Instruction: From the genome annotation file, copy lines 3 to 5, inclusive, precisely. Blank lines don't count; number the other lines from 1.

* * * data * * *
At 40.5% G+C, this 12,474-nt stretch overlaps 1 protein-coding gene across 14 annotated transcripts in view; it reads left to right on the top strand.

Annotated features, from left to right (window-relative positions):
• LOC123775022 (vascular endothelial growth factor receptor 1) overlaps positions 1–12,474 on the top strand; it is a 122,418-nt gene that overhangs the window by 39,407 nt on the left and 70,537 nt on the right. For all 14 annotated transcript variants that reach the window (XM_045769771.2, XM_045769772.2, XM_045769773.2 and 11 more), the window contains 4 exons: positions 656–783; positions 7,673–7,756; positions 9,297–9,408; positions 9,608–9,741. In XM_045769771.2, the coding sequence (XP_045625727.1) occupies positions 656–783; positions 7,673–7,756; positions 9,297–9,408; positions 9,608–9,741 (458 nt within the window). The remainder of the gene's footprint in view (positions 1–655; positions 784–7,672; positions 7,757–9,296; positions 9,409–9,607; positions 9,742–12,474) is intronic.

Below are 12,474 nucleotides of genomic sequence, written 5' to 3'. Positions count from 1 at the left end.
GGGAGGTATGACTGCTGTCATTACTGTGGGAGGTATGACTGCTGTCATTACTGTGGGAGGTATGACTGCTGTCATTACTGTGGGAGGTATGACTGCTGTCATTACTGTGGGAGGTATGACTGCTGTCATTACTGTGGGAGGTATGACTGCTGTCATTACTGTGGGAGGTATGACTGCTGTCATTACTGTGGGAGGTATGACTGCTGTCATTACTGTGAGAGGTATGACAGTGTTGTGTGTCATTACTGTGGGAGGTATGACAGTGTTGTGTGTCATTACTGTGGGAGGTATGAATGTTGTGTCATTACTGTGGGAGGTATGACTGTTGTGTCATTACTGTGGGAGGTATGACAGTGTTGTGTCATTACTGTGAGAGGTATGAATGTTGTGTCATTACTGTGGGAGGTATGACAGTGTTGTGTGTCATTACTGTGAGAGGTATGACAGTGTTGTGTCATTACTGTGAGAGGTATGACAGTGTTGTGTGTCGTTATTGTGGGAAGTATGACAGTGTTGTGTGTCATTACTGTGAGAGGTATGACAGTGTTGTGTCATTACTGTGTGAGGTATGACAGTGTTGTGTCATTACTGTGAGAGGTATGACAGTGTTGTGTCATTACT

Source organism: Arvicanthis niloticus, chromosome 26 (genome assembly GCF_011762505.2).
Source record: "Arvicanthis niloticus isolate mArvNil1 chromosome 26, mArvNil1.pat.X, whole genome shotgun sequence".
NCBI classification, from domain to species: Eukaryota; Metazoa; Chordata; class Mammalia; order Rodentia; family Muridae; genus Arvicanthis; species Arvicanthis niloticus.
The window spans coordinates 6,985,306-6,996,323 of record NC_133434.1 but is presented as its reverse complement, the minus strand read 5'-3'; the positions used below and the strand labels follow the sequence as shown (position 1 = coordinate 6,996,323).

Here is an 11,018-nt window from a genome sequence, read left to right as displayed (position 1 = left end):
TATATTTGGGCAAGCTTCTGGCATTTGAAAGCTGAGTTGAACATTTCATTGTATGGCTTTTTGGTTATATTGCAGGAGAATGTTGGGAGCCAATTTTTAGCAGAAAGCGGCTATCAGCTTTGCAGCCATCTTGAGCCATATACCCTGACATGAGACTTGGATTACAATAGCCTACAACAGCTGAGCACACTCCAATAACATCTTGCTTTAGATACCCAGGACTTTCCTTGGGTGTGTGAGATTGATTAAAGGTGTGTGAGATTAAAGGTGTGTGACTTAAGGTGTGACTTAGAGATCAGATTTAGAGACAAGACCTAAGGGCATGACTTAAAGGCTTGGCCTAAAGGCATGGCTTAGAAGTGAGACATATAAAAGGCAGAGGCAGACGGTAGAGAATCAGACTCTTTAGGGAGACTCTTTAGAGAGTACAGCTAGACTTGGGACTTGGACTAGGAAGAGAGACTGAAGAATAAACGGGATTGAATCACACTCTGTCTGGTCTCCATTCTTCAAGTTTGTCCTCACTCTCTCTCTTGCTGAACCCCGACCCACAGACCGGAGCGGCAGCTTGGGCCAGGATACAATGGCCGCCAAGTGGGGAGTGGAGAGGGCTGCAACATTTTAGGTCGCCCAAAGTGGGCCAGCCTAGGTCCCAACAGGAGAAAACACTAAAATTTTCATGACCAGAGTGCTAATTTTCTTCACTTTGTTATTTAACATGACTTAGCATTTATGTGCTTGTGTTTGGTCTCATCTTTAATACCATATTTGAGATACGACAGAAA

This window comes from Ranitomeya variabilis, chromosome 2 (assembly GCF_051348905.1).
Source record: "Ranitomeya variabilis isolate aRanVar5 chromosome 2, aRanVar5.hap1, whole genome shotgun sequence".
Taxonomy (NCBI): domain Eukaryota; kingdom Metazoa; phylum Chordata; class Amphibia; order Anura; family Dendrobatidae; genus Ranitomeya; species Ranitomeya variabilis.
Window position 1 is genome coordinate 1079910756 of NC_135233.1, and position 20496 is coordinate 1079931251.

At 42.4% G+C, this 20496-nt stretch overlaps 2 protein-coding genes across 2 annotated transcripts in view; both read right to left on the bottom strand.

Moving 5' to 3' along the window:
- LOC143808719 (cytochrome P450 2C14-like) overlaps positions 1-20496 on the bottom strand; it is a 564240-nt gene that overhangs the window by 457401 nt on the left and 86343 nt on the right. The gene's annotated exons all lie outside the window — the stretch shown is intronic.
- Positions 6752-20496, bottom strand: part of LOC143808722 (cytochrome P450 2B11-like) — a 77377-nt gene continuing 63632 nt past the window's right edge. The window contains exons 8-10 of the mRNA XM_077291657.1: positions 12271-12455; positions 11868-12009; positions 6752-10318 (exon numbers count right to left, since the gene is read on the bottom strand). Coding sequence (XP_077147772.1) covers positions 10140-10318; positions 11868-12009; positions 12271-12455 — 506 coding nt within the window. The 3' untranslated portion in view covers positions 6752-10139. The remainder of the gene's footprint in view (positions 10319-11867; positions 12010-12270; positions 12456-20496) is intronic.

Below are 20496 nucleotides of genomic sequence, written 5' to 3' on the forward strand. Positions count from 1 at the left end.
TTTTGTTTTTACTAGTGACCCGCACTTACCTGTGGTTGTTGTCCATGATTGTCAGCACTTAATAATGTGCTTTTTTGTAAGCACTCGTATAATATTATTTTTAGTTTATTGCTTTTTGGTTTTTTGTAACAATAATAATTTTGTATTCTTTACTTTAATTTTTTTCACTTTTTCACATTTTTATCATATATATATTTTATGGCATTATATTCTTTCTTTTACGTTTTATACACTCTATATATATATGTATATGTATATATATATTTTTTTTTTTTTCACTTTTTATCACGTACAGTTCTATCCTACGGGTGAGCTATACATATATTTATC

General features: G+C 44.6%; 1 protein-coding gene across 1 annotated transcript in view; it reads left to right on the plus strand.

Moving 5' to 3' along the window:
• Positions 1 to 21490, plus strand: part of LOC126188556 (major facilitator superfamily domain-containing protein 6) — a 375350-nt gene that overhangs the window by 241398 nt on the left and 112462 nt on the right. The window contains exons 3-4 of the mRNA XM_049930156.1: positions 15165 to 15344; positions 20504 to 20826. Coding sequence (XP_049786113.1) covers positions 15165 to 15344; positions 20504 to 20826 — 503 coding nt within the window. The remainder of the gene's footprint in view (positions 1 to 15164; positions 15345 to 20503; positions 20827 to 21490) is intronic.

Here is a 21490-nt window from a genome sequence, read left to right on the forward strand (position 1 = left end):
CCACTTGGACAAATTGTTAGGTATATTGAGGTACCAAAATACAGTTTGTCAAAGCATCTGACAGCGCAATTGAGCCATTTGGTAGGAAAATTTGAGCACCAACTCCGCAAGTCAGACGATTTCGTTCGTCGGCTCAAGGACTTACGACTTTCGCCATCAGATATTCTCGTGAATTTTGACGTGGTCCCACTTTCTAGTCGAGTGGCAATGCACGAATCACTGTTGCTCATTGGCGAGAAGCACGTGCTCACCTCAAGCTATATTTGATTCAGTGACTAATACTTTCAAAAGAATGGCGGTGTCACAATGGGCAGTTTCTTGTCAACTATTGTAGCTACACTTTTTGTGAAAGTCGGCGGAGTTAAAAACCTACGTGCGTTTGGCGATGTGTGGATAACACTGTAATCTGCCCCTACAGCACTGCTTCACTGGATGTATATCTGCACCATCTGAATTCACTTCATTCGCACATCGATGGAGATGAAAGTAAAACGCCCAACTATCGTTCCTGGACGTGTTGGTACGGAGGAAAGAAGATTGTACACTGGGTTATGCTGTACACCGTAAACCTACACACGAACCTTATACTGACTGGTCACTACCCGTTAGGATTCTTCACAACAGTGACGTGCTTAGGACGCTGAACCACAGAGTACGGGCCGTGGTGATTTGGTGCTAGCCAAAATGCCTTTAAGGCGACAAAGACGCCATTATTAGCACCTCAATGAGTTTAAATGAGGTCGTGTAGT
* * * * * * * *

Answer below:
• LOC123775022 (vascular endothelial growth factor receptor 1) overlaps positions 1–12,474 on the top strand; it is a 122,418-nt gene that overhangs the window by 39,407 nt on the left and 70,537 nt on the right. For all 14 annotated transcript variants that reach the window (XM_045769771.2, XM_045769772.2, XM_045769773.2 and 11 more), the window contains 4 exons: positions 656–783; positions 7,673–7,756; positions 9,297–9,408; positions 9,608–9,741. In XM_045769771.2, the coding sequence (XP_045625727.1) occupies positions 656–783; positions 7,673–7,756; positions 9,297–9,408; positions 9,608–9,741 (458 nt within the window). The remainder of the gene's footprint in view (positions 1–655; positions 784–7,672; positions 7,757–9,296; positions 9,409–9,607; positions 9,742–12,474) is intronic.

Below are 12,474 nucleotides of genomic sequence, written 5' to 3'. Positions count from 1 at the left end.
GGGAGGTATGACTGCTGTCATTACTGTGGGAGGTATGACTGCTGTCATTACTGTGGGAGGTATGACTGCTGTCATTACTGTGGGAGGTATGACTGCTGTCATTACTGTGGGAGGTATGACTGCTGTCATTACTGTGGGAGGTATGACTGCTGTCATTACTGTGGGAGGTATGACTGCTGTCATTACTGTGGGAGGTATGACTGCTGTCATTACTGTGAGAGGTATGACAGTGTTGTGTGTCATTACTGTGGGAGGTATGACAGTGTTGTGTGTCATTACTGTGGGAGGTATGAATGTTGTGTCATTACTGTGGGAGGTATGACTGTTGTGTCATTACTGTGGGAGGTATGACAGTGTTGTGTCATTACTGTGAGAGGTATGAATGTTGTGTCATTACTGTGGGAGGTATGACAGTGTTGTGTGTCATTACTGTGAGAGGTATGACAGTGTTGTGTCATTACTGTGAGAGGTATGACAGTGTTGTGTGTCGTTATTGTGGGAAGTATGACAGTGTTGTGTGTCATTACTGTGAGAGGTATGACAGTGTTGTGTCATTACTGTGTGAGGTATGACAGTGTTGTGTCATTACTGTGAGAGGTATGACAGTGTTGTGTCATTACT